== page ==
That’s one way of telling the story. The dates line up. Other stories out there involve burning airplanes, and terrible dreams. But none of those stories include all the times Richard was thrown into Southern jails; the times he was assaulted; the terrible contracts he signed; the disc jockeys who would stop playing his songs the minute that Pat Boone came out with a cover; the wear and tear of a thousand nights on the road. Who wants to dwell on those things? It’s more fun to focus on the orgies and everything that Little Richard did before anyone else.

‘Tutti Frutti’ isn’t even Little Richard’s best song. I like ‘Rip It Up’ better, and ‘Long Tall Sally’. One of the credited co-writers of that one is someone called Enortis Johnson. Little Richard’s producer, Bumps Blackwell, told White that a DJ called Honey Chile introduced him to Johnson, a ‘little clean-cut kid, all bows and things’, who had ‘walked all the way from Appaloosa, Mississippi, to sell this song to Richard, cause her auntie’s sick and she needs money to put her in the hospital’. She didn’t have a melody, just a scrap of paper with a few words written on it: ‘Saw Uncle John with Long Tall Sally/They saw Aunt Mary comin’/So they ducked back in the alley.’ And she said: ‘Aunt Mary is sick. And I’m going to tell her about Uncle John. Cos he was out there with Long Tall Sally, and I saw ’em.’

But as Larry Birnbaum points out in Before Elvis: The Prehistory of Rock’n’Roll, that story is bullshit – and I’ve been thinking about what the story conceals, all the things we don’t know. Uncle John ‘said he had the misery but he had a lotta fun.’ Couldn’t the opposite be just as true?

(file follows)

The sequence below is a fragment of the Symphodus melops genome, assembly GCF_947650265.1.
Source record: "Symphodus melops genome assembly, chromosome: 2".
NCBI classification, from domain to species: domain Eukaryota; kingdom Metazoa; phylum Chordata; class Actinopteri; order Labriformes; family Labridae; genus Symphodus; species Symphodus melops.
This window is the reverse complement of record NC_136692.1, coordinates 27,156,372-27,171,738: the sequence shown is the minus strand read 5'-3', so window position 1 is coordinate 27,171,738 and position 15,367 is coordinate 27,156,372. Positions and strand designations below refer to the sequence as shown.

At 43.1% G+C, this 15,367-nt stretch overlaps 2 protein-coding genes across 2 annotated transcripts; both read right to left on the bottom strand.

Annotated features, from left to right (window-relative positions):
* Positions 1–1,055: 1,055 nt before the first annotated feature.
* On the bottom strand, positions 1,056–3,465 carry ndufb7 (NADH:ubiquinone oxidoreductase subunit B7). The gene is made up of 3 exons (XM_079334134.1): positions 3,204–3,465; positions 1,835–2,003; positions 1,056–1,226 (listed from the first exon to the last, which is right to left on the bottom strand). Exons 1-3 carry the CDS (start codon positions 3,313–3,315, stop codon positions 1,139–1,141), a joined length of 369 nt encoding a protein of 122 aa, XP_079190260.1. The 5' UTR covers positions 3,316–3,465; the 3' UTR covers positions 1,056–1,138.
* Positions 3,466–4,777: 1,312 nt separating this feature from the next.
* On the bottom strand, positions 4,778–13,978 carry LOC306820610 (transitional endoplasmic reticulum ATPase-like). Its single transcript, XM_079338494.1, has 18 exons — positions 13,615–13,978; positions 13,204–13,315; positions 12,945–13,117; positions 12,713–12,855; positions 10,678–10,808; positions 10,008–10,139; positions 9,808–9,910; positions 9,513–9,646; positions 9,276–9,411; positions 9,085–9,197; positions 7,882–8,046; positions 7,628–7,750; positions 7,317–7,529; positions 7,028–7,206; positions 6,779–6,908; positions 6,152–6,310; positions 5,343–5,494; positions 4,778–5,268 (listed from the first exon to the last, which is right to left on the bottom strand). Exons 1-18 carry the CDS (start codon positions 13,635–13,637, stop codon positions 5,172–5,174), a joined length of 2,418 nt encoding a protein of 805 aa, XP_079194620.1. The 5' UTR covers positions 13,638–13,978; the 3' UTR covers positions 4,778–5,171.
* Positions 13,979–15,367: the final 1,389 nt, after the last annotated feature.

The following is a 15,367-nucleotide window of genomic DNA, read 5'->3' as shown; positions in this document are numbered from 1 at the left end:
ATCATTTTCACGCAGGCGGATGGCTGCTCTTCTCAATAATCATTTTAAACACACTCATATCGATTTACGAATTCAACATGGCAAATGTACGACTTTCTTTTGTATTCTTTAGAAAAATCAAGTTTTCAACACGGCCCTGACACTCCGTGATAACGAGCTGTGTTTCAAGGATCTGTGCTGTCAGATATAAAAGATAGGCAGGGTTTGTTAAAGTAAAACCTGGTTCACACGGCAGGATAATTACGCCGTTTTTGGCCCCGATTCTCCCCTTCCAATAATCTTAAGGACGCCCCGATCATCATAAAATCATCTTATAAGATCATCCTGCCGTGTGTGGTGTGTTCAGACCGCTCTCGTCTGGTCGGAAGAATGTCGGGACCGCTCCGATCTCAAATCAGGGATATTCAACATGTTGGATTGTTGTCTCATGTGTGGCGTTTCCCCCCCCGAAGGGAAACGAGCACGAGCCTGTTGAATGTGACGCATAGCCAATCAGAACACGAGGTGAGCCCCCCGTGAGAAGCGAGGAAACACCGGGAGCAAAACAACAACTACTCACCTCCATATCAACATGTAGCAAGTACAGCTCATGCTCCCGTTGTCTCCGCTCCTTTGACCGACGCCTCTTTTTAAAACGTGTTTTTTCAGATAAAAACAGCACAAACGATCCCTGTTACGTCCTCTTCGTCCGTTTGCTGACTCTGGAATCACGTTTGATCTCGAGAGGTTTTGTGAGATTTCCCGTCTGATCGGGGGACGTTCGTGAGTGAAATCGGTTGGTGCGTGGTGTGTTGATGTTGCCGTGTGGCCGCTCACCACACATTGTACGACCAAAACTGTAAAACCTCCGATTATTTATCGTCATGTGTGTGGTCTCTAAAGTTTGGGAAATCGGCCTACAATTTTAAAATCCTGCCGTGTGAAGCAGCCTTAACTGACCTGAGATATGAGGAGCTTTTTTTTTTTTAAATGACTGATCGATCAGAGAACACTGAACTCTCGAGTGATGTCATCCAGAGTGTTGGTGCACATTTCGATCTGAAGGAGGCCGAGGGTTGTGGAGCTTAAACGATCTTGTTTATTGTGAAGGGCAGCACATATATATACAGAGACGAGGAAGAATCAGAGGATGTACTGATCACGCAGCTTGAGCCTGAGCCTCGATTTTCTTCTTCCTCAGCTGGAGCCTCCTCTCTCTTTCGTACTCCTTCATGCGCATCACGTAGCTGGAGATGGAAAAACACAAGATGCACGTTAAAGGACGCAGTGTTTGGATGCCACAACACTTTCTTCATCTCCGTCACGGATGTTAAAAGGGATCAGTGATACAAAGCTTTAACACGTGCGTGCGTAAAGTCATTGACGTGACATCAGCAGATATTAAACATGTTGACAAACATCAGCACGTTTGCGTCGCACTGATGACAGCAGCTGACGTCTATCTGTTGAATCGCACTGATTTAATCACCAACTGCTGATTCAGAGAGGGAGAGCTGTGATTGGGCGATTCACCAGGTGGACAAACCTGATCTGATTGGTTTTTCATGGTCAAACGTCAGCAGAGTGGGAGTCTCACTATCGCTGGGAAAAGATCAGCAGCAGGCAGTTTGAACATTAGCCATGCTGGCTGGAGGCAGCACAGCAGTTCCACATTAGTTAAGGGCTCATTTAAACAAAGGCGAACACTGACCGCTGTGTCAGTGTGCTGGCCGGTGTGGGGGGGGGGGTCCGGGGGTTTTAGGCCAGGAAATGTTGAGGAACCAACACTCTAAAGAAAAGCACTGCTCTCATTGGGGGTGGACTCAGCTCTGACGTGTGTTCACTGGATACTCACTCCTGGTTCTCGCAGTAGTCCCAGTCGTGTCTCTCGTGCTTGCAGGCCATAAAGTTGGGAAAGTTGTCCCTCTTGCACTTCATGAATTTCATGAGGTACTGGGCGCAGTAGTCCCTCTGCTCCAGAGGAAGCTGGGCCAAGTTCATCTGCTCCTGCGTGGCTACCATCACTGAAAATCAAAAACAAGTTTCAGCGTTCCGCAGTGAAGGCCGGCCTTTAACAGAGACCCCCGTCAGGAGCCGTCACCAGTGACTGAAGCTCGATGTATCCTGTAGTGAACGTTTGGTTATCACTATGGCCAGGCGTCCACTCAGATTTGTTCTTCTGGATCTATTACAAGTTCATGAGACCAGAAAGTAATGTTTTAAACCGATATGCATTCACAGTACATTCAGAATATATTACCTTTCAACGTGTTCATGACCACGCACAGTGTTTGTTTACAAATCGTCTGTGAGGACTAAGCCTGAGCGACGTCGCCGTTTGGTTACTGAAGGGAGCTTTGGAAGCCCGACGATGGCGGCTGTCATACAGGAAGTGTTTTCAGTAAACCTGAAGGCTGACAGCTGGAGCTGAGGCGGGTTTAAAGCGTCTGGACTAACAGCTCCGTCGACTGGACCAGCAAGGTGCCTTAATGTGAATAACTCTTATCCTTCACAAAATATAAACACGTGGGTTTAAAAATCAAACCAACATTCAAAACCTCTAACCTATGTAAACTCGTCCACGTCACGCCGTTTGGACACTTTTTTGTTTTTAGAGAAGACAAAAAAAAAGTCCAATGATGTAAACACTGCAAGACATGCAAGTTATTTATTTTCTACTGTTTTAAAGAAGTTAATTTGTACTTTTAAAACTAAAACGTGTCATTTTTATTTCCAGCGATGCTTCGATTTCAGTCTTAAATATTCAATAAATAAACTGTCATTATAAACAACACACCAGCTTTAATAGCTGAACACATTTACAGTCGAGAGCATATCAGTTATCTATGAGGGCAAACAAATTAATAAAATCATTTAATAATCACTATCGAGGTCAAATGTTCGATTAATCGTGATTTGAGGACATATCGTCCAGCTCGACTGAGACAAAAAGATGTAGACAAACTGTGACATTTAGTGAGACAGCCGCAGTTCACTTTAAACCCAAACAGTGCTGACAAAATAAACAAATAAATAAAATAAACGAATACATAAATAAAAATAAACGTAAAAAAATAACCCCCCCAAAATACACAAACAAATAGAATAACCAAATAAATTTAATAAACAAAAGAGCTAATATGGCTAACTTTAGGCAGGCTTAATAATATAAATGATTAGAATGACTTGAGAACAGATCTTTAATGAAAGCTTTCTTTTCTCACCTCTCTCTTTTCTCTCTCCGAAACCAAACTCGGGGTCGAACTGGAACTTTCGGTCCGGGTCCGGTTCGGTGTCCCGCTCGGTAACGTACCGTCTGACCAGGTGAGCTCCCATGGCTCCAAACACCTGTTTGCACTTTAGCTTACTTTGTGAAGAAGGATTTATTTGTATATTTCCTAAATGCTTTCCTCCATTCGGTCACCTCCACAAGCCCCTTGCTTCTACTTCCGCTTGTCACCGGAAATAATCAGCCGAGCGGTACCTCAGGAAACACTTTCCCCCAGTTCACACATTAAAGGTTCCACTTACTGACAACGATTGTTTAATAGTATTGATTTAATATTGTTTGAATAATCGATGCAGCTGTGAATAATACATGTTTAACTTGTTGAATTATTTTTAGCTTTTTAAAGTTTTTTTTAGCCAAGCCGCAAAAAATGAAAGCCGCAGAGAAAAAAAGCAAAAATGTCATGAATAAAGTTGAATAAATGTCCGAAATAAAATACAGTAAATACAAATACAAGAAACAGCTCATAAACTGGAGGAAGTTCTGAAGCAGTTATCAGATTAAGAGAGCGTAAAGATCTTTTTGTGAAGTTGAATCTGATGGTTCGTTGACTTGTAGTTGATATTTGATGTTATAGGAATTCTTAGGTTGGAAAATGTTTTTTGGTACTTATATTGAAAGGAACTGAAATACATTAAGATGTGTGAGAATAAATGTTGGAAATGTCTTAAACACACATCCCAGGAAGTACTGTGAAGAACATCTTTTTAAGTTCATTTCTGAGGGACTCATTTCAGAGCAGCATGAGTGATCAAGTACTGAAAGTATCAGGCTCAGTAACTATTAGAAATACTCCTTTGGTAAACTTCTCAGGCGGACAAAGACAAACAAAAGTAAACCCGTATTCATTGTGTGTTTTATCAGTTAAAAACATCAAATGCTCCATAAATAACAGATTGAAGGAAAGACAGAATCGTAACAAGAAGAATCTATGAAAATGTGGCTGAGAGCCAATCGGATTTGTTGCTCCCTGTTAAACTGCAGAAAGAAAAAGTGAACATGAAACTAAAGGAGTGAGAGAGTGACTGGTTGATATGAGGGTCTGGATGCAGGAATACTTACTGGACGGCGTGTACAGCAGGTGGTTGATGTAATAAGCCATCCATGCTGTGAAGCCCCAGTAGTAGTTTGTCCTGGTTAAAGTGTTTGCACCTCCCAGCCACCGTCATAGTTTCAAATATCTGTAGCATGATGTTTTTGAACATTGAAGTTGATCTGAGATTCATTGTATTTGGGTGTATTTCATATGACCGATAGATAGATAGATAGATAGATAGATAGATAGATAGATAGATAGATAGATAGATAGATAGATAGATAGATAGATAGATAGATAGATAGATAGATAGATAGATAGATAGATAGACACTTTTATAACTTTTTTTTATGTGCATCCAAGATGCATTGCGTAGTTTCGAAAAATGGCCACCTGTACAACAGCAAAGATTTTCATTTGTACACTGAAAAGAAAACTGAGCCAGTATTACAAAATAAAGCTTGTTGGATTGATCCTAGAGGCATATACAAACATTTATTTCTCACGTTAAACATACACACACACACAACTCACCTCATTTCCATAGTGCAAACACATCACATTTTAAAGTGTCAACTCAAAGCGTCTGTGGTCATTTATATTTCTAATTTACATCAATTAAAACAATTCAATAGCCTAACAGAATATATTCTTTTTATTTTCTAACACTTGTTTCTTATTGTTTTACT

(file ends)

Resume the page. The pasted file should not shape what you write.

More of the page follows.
Little Richard called himself ‘the Original Georgia Peach’ and ‘the prettiest man in showbiz’. ‘I am the best-looking man in this business, without any doubt,’ he told Dick Cavett. ‘I’m very, very beautiful, and I’m not conceited.’ He was that rarest of things, a benign and generous narcissist. (‘The Famous Flames were stranded in New Jersey with no money to get us back to Georgia,’ James Brown’s right-hand man, Bobby Byrd, said. ‘We asked Richard for a loan. He opened the trunk of his car, reached in, and scooped out a handful of dollars without even looking.’) You can spend all day on YouTube, marvelling at all the incredible things Little Richard had to say about himself. But at the end of that day, you’re left wondering if he’s doing much more than repudiating the view stated most baldly by the Klansmen who beat Nat King Cole up in Birmingham, Alabama in April 1956: that ‘the basic, heavy-beat music of Negroes … appeals to the base in man, brings out animalism and vulgarity.’ Maybe all the self-praise was just Little Richard’s way of telling the nation that if anyone is ugly, animalistic and vulgar, it isn’t him or his people.

‘There were signs on the water fountains,’ he said, remembering his childhood in Macon,

‘colored’ and ‘white’. The white fountain would be electric and would have cool water. The black one would be rusted, twelve or fifteen years old, no cooling. Just an old thing. You were raised in prejudice. There were certain things you were allowed to do and those were the things that you did.

Among the things he did, the most impressive of all may be the way he put himself on a first-name basis with America. In the course of praising and mourning him this week, the New York Times couldn’t bring itself to call him ‘Mr Penniman’, which had long since stopped being his name. It couldn’t call him ‘Mr Richard’, because Richard wasn’t his surname. It called him ‘Little Richard’ throughout, to avoid the whole problem, which was connected to another problem that he’d long since solved: if you don’t hate me, his music had said – if you can’t hate me – how can you hate all the places I’ve been?